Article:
My wife sent me a quote purporting to be the last words of Steve Jobs. The reason she sent them to me was because I am an “Apple” man. I rely on a number of Apple products to do my work, and I think Steve Jobs was a fascinating, though tragic character. Another reason she thought the speech would be important is because the multi-paragraph-long quote contained some fascinating admissions from a man who sacrificed several personal duties for something he considered a greater good.
I began researching “famous last words” and ran across a couple of articles that falsify the multi-paragraph-long quote of Steve Jobs. The articles argue that the quote did not begin circulating online until November 2015, and has not been published anywhere outside of unofficial social media accounts and low traffic blogs, and has not been confirmed by anyone close to the founder of Apple. Steve Jobs died in 2011. I was disappointed because the falsified “quote” would have validated some lessons on life’s priorities many need to hear.
Does this mean that in the absence of the quote that the lessons cannot be learned? Not at all. And, we do not need Steve Jobs to validate them, any more than the finding of Noah’s Ark would make the story in Genesis any more true.
Even though the quote in question cannot be substantiated, Mr. Jobs’ biographer, Walter Isaacson, did record Jobs expressing regret at the end of his life about how he raised his children:
I want my kids to know me. I wasn’t always there for them, and I wanted them to know why and to understand what I did.
The official report from the Jobs family is that, before he died, he looked at his sister Patty, then for a long time at his children, then at his life partner, Laurene, and then over their shoulders past them, and said, “OH WOW. OH WOW. OH WOW.”
Under the category of “last words” consider some of the final words spoken by people in Scripture.
Jesus said, “It is finished” (John 19:30), and “Father, into your hands I commit my spirit!” (Lk 23:46). An entire volume could be written on the ramifications of Jesus saying, “It is finished.”
Several books in the New Testament seem to contain the writers’ final words, at least written words. Paul’s Second letter to Timothy contains the final written words of the Apostle to the evangelist. Can you hear the note of finality:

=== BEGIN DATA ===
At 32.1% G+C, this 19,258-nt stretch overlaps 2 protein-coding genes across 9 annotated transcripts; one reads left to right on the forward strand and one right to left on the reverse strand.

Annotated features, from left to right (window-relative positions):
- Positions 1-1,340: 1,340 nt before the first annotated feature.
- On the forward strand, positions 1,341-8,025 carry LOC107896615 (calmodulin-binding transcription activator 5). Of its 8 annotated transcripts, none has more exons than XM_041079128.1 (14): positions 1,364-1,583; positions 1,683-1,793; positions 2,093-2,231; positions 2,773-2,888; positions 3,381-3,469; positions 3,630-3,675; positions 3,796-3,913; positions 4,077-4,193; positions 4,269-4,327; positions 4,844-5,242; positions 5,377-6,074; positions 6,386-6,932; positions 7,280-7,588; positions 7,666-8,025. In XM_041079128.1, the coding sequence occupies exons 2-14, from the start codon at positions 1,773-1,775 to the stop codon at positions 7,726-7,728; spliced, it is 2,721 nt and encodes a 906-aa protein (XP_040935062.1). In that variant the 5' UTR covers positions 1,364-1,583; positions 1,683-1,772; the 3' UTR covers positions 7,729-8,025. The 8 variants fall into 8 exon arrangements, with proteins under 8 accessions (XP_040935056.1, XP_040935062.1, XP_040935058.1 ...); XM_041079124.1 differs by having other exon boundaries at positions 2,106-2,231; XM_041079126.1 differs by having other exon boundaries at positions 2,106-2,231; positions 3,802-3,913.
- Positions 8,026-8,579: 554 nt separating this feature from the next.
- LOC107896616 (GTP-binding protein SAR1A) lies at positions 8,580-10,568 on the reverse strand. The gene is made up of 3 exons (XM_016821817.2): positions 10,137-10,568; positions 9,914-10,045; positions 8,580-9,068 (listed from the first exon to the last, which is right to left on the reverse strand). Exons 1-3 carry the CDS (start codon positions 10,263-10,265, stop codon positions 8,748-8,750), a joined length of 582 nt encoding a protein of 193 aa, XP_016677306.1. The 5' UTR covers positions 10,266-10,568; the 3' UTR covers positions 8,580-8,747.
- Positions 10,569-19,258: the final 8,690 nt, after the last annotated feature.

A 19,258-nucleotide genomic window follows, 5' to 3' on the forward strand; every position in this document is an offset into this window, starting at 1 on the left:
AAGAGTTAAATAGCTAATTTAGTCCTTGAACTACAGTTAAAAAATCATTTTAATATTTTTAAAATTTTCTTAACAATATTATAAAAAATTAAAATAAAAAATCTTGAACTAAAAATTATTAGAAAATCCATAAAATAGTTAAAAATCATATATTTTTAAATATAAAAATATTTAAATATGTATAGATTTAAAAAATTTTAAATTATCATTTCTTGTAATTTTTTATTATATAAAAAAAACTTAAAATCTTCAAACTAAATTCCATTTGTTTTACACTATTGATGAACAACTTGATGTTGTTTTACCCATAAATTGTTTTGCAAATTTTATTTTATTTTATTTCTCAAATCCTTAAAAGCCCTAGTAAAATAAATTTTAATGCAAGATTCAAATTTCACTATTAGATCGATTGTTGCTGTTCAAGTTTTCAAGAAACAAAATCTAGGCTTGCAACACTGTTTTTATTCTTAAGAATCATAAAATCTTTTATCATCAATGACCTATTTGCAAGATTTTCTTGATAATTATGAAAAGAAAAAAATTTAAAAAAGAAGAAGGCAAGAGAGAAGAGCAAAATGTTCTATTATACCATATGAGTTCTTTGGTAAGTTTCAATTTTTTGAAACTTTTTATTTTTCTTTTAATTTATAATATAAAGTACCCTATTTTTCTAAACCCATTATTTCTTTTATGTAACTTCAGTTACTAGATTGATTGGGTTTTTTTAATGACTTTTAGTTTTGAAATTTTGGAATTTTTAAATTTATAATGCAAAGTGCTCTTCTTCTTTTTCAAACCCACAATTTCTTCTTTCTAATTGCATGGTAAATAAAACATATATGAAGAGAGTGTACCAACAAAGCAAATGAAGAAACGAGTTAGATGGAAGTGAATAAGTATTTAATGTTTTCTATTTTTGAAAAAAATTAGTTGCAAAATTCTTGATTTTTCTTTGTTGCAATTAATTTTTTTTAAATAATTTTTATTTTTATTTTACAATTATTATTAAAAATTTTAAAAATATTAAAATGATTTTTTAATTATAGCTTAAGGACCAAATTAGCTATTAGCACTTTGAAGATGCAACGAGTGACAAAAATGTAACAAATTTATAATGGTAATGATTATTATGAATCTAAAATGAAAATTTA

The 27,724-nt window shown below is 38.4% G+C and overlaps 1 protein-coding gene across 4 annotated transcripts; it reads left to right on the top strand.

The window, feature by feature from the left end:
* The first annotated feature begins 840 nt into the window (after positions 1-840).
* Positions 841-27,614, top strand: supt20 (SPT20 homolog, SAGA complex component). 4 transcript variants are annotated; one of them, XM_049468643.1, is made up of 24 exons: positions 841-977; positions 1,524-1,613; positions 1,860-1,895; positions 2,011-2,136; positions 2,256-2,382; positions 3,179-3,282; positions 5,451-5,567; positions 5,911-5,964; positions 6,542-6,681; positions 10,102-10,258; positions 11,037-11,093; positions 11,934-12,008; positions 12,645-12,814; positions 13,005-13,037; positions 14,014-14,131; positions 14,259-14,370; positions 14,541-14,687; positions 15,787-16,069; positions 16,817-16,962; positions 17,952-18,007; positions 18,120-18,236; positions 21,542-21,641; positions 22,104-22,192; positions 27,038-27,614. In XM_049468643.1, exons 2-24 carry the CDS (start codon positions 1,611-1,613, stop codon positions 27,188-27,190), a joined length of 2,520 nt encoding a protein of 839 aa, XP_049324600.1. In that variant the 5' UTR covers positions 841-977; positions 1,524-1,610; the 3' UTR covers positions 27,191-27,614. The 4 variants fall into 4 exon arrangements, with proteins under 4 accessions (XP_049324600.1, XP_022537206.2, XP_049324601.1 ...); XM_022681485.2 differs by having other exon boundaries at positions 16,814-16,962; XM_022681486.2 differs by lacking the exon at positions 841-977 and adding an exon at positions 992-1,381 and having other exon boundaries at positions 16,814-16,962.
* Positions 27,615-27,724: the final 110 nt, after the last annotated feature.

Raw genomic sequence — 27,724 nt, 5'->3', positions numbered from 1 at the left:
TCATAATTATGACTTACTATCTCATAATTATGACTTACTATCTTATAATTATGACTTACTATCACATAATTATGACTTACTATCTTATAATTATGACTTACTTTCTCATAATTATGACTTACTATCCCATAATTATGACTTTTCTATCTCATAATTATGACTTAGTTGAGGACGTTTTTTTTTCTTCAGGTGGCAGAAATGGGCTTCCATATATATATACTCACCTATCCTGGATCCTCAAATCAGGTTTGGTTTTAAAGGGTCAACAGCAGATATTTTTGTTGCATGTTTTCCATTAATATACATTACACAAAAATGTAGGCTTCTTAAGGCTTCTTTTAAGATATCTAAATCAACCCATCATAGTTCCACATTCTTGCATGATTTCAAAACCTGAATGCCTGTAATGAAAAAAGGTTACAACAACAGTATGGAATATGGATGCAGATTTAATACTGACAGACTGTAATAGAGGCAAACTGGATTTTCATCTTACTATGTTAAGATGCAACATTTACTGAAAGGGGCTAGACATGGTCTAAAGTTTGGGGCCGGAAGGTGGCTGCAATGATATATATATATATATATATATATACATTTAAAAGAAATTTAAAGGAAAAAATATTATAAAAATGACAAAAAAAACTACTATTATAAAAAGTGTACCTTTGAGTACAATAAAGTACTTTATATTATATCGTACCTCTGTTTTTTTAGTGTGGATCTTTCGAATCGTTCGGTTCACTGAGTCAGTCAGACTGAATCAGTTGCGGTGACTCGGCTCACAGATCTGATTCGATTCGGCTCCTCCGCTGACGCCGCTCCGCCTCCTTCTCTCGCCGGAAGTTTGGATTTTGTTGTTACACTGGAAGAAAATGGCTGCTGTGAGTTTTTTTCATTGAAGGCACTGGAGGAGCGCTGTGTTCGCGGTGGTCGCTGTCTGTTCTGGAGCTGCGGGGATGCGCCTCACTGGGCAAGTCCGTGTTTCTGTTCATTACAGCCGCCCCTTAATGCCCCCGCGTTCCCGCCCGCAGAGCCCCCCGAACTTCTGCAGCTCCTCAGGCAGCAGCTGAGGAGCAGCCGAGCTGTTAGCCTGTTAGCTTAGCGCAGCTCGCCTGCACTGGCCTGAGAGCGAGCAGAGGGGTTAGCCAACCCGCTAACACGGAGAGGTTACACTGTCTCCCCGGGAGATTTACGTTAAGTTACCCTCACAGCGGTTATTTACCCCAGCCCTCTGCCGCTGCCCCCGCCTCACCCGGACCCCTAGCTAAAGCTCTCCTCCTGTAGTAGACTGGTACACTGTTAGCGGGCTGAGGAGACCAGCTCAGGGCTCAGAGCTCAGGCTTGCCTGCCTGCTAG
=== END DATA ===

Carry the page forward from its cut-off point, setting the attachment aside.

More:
For I am already being poured out as a drink offering, and the time of my departure has come. I have fought the good fight, I have finished the race, I have kept the faith. Henceforth there is laid up for me the crown of righteousness, which the Lord, the righteous judge, will award to me on that Day, and not only to me but also to all who have loved his appearing (2 Tim 4:6-8).
Peter’s Second Epistle contain a similar sound of finality:
I think it right, as long as I am in this body, to stir you up by way of reminder, since I know that the putting off of my body will be soon, as our Lord Jesus Christ made clear to me. And I will make every effort so that after my departure you may be able at any time to recall these things (2 Pet 1:13-15).
These quotes are unlike the one purported to be from Steve Jobs in that they are not fabricated by someone else, they are the words of men who lived holy lives, and whose writings are inspired.
Here are some other last words from famous people. When Jane Austen was asked if there was anything she wanted, she said, “Nothing, but death.” Winston Churchill said, “I’m bored with it all.” Lou Costello said, “That was the best ice-cream soda I ever tasted.” Edgar Allan Poe, “Lord help my poor soul.”
If given the time, what might your final words be? Will they be preserved in a book, or a letter to someone, or perhaps a few final words to someone close by.